7 November 2005
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8 August 2013
Asian interest in offshore vehicles - both in structured finance transactions and in the use of offshore companies and partnerships for investment vehicles - has grown dramatically over the last two years. The region has grown in popularity as a result of its diverse investment opportunities, high savings rates, growing foreign investment and the fact that it provides investors with diversification opportunities in contrast to the relatively stale growth prospects of the US and Europe.
China has been a key driver for this growth. With a large population and growing technology-based economy, China is methodically implementing fund investment policies aimed at attracting major players in the international funds arena. Mainland Chinese cities such as Shanghai have become regional financial centres, attracting many global financial institutions. The Beijing government has shown a commitment to developing its macro-economic policy and, as a result, has taken active measures to attract more foreign investment and encourage exports and domestic consumption to support the economy.
Similar themes are reflected throughout Asia. For example, the regulatory authorities in Singapore and Hong Kong continue to slowly but steadily modify their fund investment laws, which traditionally have not favoured foreign fund investment activities. These efforts at improving their respective fund investment policies are geared towards attracting many more foreign investment players to their countries and the region overall. As a result, these financial centres have enhanced further their reputations as sophisticated jurisdictions able to provide top-quality service providers to international investors and financial institutions. Having these services available is essential to attract foreign investment groups to establish a presence in their countries. The diversity of service providers in such centres allows competition, which is undoubtedly good for foreign fund companies seeking to expand into the Asian market.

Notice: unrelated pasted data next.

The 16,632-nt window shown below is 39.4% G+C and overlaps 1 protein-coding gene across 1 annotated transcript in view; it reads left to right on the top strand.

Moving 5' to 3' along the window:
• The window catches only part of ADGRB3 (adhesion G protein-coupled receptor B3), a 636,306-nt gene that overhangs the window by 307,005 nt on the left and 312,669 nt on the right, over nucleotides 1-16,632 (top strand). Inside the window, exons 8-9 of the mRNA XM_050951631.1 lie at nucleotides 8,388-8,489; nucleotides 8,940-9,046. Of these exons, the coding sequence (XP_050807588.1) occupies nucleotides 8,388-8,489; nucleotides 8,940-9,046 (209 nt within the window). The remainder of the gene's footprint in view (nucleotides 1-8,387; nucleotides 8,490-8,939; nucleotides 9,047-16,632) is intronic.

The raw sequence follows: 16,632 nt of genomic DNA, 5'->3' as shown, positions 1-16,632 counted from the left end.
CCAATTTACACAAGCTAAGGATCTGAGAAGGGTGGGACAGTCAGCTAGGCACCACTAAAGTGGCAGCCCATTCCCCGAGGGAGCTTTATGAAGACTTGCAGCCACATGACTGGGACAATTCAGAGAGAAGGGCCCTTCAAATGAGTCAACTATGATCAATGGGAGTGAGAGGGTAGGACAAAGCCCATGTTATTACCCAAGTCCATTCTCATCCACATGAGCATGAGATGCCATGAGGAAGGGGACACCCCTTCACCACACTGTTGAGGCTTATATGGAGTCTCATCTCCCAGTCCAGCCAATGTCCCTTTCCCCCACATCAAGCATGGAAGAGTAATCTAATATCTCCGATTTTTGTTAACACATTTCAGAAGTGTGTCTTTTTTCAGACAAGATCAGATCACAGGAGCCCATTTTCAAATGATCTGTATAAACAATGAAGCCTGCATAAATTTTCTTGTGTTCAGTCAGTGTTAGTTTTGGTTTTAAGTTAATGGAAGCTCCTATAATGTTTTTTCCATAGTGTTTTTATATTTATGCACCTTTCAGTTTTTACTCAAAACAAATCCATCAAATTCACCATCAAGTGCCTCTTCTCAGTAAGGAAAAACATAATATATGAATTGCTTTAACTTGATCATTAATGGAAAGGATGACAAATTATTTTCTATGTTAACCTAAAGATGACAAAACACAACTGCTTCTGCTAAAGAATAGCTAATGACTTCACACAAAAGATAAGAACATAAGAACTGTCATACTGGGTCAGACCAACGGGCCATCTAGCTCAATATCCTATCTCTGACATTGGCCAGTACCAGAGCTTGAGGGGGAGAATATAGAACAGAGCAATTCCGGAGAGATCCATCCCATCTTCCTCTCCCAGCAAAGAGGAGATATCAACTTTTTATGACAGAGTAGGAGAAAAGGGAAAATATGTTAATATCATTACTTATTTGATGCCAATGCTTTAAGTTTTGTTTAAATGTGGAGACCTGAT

Asian-focused hedge funds have grown from 13.8 billion in 1999 to approximately 65 billion today. Offshore funds have been growing in popularity generally over the last 10 years. Mutual funds and private equity funds were reasonably popular up until the Asian financial crisis, but the deteriorating market conditions which emerged after that, as well as low interest rates and a dearth of IPOs, increased the popularity of hedge funds.